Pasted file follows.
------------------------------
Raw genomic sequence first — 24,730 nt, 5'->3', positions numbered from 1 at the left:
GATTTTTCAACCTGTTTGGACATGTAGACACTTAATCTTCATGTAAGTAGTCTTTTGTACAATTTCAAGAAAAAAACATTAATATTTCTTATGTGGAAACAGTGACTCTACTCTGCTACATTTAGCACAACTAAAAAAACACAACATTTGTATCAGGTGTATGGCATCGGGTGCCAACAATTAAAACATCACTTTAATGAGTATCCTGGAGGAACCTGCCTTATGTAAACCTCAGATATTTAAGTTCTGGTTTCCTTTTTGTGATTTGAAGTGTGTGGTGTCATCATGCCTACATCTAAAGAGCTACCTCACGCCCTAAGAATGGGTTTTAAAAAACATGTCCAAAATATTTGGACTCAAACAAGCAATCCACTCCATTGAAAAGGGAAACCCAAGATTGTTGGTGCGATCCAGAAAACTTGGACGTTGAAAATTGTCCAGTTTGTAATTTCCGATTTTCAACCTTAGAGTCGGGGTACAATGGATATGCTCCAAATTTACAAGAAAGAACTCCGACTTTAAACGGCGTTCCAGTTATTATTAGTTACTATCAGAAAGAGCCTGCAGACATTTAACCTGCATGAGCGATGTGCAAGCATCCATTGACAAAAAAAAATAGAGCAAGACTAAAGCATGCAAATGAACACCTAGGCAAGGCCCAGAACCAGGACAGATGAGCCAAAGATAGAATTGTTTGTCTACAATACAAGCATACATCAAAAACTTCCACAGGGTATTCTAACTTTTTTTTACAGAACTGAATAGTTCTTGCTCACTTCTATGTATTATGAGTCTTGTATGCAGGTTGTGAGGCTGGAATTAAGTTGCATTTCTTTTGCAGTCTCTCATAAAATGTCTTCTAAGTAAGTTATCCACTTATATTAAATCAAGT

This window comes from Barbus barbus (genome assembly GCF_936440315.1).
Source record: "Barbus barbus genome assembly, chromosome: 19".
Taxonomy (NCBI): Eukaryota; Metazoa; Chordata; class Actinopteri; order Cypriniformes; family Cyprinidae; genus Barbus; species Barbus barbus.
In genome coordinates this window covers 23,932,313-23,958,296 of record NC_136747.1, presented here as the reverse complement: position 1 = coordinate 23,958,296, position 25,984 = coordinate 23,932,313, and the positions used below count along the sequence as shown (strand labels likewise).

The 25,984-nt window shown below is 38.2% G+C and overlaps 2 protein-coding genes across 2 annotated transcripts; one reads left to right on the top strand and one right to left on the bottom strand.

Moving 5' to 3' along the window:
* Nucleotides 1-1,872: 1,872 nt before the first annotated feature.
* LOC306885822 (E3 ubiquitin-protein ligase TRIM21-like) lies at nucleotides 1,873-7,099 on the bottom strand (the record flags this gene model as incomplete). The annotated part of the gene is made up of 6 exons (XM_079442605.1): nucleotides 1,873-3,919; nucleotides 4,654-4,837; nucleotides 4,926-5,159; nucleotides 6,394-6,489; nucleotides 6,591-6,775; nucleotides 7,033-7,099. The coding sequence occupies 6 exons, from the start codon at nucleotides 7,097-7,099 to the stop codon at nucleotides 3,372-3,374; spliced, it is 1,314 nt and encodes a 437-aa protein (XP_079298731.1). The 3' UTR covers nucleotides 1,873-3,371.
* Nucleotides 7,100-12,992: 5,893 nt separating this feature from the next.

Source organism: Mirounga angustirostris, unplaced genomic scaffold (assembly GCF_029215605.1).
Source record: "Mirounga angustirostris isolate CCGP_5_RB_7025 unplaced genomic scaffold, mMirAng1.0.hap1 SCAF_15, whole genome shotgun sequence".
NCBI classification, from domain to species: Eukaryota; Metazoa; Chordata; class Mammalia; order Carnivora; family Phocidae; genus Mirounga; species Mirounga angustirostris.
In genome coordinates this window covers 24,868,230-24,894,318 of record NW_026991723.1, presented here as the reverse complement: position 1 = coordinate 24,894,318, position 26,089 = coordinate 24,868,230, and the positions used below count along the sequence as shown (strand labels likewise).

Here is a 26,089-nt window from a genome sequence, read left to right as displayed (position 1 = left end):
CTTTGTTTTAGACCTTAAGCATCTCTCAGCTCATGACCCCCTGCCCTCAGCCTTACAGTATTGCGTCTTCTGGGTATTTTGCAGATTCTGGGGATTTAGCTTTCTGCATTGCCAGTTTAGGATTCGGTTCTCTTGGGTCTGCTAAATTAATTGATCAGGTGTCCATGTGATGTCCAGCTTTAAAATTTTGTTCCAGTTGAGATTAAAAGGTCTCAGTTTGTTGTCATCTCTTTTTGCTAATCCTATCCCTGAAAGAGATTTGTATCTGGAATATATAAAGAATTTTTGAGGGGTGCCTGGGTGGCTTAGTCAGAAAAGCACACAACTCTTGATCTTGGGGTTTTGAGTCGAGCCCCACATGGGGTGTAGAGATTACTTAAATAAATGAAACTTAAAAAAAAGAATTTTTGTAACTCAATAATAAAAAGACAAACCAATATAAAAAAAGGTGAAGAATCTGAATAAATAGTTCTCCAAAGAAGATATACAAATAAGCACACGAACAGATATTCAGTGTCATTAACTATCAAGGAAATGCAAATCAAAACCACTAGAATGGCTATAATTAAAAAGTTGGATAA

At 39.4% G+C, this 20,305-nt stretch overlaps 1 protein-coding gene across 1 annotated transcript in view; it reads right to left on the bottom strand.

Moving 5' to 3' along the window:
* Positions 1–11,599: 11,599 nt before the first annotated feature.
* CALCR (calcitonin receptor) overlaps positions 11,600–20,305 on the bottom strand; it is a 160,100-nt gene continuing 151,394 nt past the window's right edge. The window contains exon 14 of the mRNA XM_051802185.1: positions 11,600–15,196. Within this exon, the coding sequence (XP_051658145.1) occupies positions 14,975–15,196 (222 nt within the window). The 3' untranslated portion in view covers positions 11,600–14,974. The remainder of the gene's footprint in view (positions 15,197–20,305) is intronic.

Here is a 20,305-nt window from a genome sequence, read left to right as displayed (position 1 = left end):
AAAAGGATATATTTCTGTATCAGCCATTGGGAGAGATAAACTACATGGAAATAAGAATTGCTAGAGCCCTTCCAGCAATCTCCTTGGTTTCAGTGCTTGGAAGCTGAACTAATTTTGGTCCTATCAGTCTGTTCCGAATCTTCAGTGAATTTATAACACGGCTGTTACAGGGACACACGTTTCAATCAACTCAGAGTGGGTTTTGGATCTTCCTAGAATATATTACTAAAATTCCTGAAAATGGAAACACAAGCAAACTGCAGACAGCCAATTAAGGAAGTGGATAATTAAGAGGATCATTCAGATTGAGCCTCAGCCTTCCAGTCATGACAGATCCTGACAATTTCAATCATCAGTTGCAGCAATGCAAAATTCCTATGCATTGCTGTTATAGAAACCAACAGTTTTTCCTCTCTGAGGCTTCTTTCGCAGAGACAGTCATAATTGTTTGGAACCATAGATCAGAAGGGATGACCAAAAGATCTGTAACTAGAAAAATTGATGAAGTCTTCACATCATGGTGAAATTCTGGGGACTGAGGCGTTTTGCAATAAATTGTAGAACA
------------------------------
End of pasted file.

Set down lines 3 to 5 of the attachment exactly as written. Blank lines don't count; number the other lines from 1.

This window comes from Barbus barbus (genome assembly GCF_936440315.1).
Source record: "Barbus barbus genome assembly, chromosome: 19".
Taxonomy (NCBI): Eukaryota; Metazoa; Chordata; class Actinopteri; order Cypriniformes; family Cyprinidae; genus Barbus; species Barbus barbus.